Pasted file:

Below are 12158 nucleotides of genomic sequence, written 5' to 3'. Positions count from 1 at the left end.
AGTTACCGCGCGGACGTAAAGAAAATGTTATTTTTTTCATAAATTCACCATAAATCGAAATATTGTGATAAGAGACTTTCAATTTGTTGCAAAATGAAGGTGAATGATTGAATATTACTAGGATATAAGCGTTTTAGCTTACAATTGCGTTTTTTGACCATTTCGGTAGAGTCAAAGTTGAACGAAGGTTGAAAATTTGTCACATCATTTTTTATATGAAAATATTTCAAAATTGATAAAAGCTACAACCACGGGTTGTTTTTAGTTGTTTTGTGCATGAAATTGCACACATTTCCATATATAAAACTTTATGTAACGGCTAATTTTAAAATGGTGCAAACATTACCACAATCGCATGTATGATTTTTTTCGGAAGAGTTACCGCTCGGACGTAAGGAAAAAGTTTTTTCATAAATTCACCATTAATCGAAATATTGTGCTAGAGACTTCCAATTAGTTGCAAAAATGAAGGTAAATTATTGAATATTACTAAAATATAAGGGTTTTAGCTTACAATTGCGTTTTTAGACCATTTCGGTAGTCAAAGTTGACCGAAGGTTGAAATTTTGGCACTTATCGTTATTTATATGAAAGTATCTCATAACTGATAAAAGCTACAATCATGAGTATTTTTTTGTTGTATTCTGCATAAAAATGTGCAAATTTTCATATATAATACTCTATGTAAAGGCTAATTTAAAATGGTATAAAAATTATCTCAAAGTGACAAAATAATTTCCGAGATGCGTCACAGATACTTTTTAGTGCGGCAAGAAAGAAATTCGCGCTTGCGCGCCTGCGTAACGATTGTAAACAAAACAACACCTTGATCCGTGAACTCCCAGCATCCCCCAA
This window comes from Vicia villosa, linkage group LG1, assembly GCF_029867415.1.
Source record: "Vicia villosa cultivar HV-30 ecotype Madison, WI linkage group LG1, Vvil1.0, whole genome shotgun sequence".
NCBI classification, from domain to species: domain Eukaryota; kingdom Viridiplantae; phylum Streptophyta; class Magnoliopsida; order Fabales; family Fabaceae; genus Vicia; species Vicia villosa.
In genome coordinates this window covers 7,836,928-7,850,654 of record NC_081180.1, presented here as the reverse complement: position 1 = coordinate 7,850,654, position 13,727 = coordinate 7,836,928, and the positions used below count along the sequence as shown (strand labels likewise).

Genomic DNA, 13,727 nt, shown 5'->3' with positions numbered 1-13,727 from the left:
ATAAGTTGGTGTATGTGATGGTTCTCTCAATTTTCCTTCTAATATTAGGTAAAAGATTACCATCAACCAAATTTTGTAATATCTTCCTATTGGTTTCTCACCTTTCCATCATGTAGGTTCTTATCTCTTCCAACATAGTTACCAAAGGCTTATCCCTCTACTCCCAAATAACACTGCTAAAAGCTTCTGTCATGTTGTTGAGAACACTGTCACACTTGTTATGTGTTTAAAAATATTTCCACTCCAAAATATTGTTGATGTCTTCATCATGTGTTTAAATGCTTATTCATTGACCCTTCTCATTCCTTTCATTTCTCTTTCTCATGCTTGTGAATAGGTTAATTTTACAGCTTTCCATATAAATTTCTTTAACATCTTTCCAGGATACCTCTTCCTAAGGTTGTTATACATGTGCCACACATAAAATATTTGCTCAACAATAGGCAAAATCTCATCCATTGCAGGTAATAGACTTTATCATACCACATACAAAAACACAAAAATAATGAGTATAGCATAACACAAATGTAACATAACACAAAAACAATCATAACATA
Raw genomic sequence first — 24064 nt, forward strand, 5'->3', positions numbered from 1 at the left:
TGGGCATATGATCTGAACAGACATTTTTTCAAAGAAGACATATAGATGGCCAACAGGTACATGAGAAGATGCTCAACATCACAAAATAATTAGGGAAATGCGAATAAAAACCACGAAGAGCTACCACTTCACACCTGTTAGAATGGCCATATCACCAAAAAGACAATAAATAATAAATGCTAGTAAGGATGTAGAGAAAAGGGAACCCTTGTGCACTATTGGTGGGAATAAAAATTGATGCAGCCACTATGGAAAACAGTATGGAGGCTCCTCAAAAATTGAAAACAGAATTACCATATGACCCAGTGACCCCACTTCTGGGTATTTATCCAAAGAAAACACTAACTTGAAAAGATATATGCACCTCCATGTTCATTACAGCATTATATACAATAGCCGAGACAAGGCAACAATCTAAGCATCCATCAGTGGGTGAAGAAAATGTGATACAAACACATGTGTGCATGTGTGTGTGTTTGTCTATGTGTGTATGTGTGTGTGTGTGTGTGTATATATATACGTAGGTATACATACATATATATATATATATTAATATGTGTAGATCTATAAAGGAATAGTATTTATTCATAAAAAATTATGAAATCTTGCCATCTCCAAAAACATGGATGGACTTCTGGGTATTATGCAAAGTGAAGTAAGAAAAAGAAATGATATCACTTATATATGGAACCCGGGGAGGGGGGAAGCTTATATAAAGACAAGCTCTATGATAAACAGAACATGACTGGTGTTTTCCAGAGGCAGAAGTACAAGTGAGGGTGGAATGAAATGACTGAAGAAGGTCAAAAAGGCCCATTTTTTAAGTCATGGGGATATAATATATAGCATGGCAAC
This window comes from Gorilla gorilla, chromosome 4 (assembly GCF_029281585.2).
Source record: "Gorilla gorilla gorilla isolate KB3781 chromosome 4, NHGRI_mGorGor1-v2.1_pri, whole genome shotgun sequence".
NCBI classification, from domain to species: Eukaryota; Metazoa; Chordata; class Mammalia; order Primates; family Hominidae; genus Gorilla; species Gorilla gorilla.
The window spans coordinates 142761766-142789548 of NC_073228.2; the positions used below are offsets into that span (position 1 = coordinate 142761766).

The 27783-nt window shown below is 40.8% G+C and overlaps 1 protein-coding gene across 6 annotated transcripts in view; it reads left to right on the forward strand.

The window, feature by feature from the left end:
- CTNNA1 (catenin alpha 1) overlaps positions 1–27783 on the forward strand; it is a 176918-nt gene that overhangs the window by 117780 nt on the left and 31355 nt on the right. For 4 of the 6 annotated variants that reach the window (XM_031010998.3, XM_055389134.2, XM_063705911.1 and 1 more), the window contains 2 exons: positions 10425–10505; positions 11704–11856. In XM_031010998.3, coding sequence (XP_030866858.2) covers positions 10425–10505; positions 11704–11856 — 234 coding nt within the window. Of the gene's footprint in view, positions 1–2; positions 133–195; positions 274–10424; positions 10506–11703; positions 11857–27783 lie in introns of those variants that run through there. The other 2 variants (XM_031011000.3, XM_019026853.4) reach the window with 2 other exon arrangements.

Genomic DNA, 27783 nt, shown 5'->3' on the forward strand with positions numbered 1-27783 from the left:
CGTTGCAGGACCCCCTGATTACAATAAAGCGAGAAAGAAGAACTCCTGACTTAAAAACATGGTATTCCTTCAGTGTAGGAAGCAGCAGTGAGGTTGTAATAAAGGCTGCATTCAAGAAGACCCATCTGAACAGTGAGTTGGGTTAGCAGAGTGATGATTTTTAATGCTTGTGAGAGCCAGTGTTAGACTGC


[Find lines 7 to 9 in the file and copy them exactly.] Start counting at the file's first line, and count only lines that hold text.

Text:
Genomic DNA, 13,727 nt, shown 5'->3' with positions numbered 1-13,727 from the left:
ATAAGTTGGTGTATGTGATGGTTCTCTCAATTTTCCTTCTAATATTAGGTAAAAGATTACCATCAACCAAATTTTGTAATATCTTCCTATTGGTTTCTCACCTTTCCATCATGTAGGTTCTTATCTCTTCCAACATAGTTACCAAAGGCTTATCCCTCTACTCCCAAATAACACTGCTAAAAGCTTCTGTCATGTTGTTGAGAACACTGTCACACTTGTTATGTGTTTAAAAATATTTCCACTCCAAAATATTGTTGATGTCTTCATCATGTGTTTAAATGCTTATTCATTGACCCTTCTCATTCCTTTCATTTCTCTTTCTCATGCTTGTGAATAGGTTAATTTTACAGCTTTCCATATAAATTTCTTTAACATCTTTCCAGGATACCTCTTCCTAAGGTTGTTATACATGTGCCACACATAAAATATTTGCTCAACAATAGGCAAAATCTCATCCATTGCAGGTAATAGACTTTATCATACCACATACAAAAACACAAAAATAATGAGTATAGCATAACACAAATGTAACATAACACAAAAACAATCATAACATA
Raw genomic sequence first — 24064 nt, forward strand, 5'->3', positions numbered from 1 at the left: